All I can think of is that Gollum is an astute student of history; during the trek through the Dead Marshes, he takes the role of loremaster, relating some tales of the Great Siege and the Battle of the Last Alliance:
The Dead Marshes. There was a great battle long ago, yes, so they told him when Sméagol was young, when I was young before the Precious came. It was a great battle. Tall Men with long swords, and terrible Elves, and Orcses shrieking. They fought on the plain for days and months at the Black Gates.
The Two Towers Book IV Chapter 2: "The Passage of the Marshes"
'The old fortress, very old, very horrible now. We used to hear tales from the South, when Sméagol was young, long ago. O yes. we used to tell lots of tales in the evening, sitting by the banks of the Great River, in the willow-lands, when the River was younger too, gollum, gollum.' He began to weep and mutter. The hobbits waited patiently.
'Tales out of the South,' Gollum went on again, `about the tall Men with the shining eyes, and their houses like hills of stone, and the silver crown of their King and his White Tree: wonderful tales. They built very tall towers, and one they raised was silver-white, and in it there was a stone like the Moon, and round it were great white walls. O yes, there were many tales about the Tower of the Moon.'
The Two Towers Book IV Chapter 3: "The Black Gate is Closed"
However, I hesitate to say this was a reflection on Gollum himself; by his own admission, these tales were told to him back when he was only Sméagol, merely remembered by him centuries later.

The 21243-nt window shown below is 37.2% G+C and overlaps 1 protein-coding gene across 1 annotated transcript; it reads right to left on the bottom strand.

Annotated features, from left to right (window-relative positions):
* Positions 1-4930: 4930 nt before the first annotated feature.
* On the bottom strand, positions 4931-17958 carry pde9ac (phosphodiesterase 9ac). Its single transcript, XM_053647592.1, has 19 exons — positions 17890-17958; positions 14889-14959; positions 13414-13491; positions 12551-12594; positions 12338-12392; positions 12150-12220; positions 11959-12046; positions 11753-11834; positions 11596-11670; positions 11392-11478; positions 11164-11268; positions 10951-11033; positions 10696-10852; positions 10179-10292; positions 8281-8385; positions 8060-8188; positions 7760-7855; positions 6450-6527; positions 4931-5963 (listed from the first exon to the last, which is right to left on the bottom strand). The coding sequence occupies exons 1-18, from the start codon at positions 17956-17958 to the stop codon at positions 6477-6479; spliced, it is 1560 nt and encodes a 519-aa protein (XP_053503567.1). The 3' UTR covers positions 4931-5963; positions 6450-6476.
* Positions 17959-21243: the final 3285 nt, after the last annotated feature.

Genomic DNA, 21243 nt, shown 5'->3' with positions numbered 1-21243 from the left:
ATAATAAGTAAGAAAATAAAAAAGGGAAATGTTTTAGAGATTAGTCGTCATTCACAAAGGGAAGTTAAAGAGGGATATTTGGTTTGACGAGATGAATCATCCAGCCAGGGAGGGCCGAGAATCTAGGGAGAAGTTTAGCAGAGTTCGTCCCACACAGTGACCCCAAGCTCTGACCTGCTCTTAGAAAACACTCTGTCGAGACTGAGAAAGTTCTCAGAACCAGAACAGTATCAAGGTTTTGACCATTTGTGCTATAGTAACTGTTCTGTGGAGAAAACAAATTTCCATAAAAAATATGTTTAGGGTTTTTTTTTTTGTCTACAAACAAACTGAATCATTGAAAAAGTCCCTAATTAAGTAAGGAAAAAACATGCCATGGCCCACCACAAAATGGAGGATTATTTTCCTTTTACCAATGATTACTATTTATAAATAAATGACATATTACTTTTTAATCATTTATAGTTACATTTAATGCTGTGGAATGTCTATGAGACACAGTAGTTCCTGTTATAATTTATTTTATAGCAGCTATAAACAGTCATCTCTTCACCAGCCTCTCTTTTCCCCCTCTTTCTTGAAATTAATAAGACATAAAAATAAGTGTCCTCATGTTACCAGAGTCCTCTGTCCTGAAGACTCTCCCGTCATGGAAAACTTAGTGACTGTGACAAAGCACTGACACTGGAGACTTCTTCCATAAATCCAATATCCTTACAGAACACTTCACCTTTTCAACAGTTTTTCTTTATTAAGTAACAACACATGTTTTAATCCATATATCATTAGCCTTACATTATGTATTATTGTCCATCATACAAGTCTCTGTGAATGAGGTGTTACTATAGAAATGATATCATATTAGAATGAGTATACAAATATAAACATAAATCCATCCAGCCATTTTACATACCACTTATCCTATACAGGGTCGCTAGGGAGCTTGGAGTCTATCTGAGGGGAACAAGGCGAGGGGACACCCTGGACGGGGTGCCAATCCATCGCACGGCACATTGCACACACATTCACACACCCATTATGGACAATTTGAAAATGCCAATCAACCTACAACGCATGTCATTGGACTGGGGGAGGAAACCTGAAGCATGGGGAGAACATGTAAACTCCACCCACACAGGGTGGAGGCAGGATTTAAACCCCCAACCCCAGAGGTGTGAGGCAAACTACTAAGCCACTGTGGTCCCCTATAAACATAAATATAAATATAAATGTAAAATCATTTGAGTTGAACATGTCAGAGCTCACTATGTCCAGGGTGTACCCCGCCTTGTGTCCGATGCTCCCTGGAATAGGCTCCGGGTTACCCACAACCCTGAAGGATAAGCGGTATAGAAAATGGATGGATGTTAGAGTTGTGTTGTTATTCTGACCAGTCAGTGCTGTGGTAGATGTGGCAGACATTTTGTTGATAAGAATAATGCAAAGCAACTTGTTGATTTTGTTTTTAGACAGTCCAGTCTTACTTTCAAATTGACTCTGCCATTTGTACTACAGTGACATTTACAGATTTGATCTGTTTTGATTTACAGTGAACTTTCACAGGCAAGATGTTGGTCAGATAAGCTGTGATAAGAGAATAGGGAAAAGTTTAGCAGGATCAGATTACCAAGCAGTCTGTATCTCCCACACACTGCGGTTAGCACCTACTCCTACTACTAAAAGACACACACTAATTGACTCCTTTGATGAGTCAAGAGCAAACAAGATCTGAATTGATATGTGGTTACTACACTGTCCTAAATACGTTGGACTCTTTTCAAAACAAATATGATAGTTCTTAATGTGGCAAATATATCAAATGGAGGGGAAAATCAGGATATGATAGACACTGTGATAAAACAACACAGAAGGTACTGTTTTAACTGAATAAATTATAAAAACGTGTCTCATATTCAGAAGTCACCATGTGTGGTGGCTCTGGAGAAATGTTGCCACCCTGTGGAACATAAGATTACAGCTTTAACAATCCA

As far as I can tell, Sméagol's previous interest in "roots and beginnings" did not at all reflect in the Gollum personality, except that he liked to hang out in caves.
However, I can say with confidence that Gollum was still curious, at least about one thing:
"What iss he, my preciouss?" whispered Gollum (who always spoke to himself through never having anyone else to speak to). This is what he had come to find out, for he was not really very hungry at the moment, only curious
He was anxious to appear friendly, at any rate for the moment, and until he found out more about the sword and the hobbit, whether he was quite alone really, whether he was good to eat, and whether Gollum was really hungry.
After a while Gollum began to hiss with pleasure to himself: "Is it nice, my preciousss? Is it juicy? Is it scrumptiously crunchable?" He began to peer at Bilbo out of the darkness.
The Hobbit Chapter 5: "Riddles in the Dark"